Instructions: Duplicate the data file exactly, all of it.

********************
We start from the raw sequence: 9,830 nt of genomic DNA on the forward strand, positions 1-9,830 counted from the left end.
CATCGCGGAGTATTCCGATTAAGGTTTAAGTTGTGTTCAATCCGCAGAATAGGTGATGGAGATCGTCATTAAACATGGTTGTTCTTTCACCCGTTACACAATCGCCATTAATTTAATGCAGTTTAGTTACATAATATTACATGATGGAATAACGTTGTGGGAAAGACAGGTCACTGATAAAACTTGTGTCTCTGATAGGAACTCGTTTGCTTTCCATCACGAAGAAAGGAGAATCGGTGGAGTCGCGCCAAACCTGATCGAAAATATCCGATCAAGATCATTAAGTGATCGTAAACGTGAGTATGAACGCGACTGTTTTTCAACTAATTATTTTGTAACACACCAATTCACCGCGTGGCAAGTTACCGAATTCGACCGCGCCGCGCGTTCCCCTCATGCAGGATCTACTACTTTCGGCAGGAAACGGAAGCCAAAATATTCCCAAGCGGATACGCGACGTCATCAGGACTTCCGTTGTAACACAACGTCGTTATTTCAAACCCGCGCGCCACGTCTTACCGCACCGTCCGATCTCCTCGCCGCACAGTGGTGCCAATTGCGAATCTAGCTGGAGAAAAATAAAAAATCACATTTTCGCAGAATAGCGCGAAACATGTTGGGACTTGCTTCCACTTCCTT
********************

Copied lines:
We start from the raw sequence: 9,830 nt of genomic DNA on the forward strand, positions 1-9,830 counted from the left end.
CATCGCGGAGTATTCCGATTAAGGTTTAAGTTGTGTTCAATCCGCAGAATAGGTGATGGAGATCGTCATTAAACATGGTTGTTCTTTCACCCGTTACACAATCGCCATTAATTTAATGCAGTTTAGTTACATAATATTACATGATGGAATAACGTTGTGGGAAAGACAGGTCACTGATAAAACTTGTGTCTCTGATAGGAACTCGTTTGCTTTCCATCACGAAGAAAGGAGAATCGGTGGAGTCGCGCCAAACCTGATCGAAAATATCCGATCAAGATCATTAAGTGATCGTAAACGTGAGTATGAACGCGACTGTTTTTCAACTAATTATTTTGTAACACACCAATTCACCGCGTGGCAAGTTACCGAATTCGACCGCGCCGCGCGTTCCCCTCATGCAGGATCTACTACTTTCGGCAGGAAACGGAAGCCAAAATATTCCCAAGCGGATACGCGACGTCATCAGGACTTCCGTTGTAACACAACGTCGTTATTTCAAACCCGCGCGCCACGTCTTACCGCACCGTCCGATCTCCTCGCCGCACAGTGGTGCCAATTGCGAATCTAGCTGGAGAAAAATAAAAAATCACATTTTCGCAGAATAGCGCGAAACATGTTGGGACTTGCTTCCACTTCCTT